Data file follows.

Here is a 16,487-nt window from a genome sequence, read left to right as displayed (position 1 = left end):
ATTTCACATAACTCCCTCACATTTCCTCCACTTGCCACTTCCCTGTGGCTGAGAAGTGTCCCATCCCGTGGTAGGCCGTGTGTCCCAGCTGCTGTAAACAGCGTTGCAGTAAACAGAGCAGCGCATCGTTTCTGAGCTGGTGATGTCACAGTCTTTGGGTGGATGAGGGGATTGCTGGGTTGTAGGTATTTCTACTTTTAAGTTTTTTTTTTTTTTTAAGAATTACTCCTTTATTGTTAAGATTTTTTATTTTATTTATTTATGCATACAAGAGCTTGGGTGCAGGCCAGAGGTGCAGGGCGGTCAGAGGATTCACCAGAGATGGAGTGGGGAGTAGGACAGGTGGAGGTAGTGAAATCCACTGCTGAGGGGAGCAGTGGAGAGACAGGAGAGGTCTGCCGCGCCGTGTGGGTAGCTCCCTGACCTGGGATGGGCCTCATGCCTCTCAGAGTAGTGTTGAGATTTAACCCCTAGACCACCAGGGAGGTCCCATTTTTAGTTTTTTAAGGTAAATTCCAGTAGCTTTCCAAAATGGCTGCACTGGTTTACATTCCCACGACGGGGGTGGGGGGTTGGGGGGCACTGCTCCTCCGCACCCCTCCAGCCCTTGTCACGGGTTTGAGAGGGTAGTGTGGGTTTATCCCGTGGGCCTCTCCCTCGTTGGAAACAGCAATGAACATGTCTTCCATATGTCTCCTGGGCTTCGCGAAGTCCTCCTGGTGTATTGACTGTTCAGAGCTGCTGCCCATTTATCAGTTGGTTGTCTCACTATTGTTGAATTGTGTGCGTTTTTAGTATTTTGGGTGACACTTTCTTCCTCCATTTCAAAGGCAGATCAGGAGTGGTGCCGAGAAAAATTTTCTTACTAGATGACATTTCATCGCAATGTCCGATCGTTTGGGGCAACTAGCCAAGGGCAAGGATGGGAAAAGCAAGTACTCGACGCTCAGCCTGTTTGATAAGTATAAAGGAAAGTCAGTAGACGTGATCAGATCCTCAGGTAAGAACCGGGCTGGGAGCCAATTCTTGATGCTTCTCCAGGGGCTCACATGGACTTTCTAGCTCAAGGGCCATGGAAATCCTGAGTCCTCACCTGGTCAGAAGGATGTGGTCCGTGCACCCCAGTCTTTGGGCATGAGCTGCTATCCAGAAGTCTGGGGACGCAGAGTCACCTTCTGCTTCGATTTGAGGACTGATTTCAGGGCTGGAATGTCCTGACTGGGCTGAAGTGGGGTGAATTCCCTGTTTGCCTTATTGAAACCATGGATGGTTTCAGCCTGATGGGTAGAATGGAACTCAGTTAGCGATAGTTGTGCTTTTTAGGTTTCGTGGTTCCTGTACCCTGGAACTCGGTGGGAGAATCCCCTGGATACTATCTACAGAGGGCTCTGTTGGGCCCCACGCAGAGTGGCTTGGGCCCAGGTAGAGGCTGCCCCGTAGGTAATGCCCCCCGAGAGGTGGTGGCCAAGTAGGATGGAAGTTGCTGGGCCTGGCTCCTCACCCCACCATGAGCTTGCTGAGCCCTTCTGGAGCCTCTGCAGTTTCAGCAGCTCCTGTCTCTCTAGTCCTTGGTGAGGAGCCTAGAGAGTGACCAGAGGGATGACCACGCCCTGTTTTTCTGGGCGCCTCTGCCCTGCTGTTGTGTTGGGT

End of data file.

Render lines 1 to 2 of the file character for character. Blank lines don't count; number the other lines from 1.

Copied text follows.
Here is a 16,487-nt window from a genome sequence, read left to right as displayed (position 1 = left end):
ATTTCACATAACTCCCTCACATTTCCTCCACTTGCCACTTCCCTGTGGCTGAGAAGTGTCCCATCCCGTGGTAGGCCGTGTGTCCCAGCTGCTGTAAACAGCGTTGCAGTAAACAGAGCAGCGCATCGTTTCTGAGCTGGTGATGTCACAGTCTTTGGGTGGATGAGGGGATTGCTGGGTTGTAGGTATTTCTACTTTTAAGTTTTTTTTTTTTTTTAAGAATTACTCCTTTATTGTTAAGATTTTTTATTTTATTTATTTATGCATACAAGAGCTTGGGTGCAGGCCAGAGGTGCAGGGCGGTCAGAGGATTCACCAGAGATGGAGTGGGGAGTAGGACAGGTGGAGGTAGTGAAATCCACTGCTGAGGGGAGCAGTGGAGAGACAGGAGAGGTCTGCCGCGCCGTGTGGGTAGCTCCCTGACCTGGGATGGGCCTCATGCCTCTCAGAGTAGTGTTGAGATTTAACCCCTAGACCACCAGGGAGGTCCCATTTTTAGTTTTTTAAGGTAAATTCCAGTAGCTTTCCAAAATGGCTGCACTGGTTTACATTCCCACGACGGGGGTGGGGGGTTGGGGGGCACTGCTCCTCCGCACCCCTCCAGCCCTTGTCACGGGTTTGAGAGGGTAGTGTGGGTTTATCCCGTGGGCCTCTCCCTCGTTGGAAACAGCAATGAACATGTCTTCCATATGTCTCCTGGGCTTCGCGAAGTCCTCCTGGTGTATTGACTGTTCAGAGCTGCTGCCCATTTATCAGTTGGTTGTCTCACTATTGTTGAATTGTGTGCGTTTTTAGTATTTTGGGTGACACTTTCTTCCTCCATTTCAAAGGCAGATCAGGAGTGGTGCCGAGAAAAATTTTCTTACTAGATGACATTTCATCGCAATGTCCGATCGTTTGGGGCAACTAGCCAAGGGCAAGGATGGGAAAAGCAAGTACTCGACGCTCAGCCTGTTTGATAAGTATAAAGGAAAGTCAGTAGACGTGATCAGATCCTCAGGTAAGAACCGGGCTGGGAGCCAATTCTTGATGCTTCTCCAGGGGCTCACATGGACTTTCTAGCTCAAGGGCCATGGAAATCCTGAGTCCTCACCTGGTCAGAAGGATGTGGTCCGTGCACCCCAGTCTTTGGGCATGAGCTGCTATCCAGAAGTCTGGGGACGCAGAGTCACCTTCTGCTTCGATTTGAGGACTGATTTCAGGGCTGGAATGTCCTGACTGGGCTGAAGTGGGGTGAATTCCCTGTTTGCCTTATTGAAACCATGGATGGTTTCAGCCTGATGGGTAGAATGGAACTCAGTTAGCGATAGTTGTGCTTTTTAGGTTTCGTGGTTCCTGTACCCTGGAACTCGGTGGGAGAATCCCCTGGATACTATCTACAGAGGGCTCTGTTGGGCCCCACGCAGAGTGGCTTGGGCCCAGGTAGAGGCTGCCCCGTAGGTAATGCCCCCCGAGAGGTGGTGGCCAAGTAGGATGGAAGTTGCTGGGCCTGGCTCCTCACCCCACCATGAGCTTGCTGAGCCCTTCTGGAGCCTCTGCAGTTTCAGCAGCTCCTGTCTCTCTAGTCCTTGGTGAGGAGCCTAGAGAGTGACCAGAGGGATGACCACGCCCTGTTTTTCTGGGCGCCTCTGCCCTGCTGTTGTGTTGGGT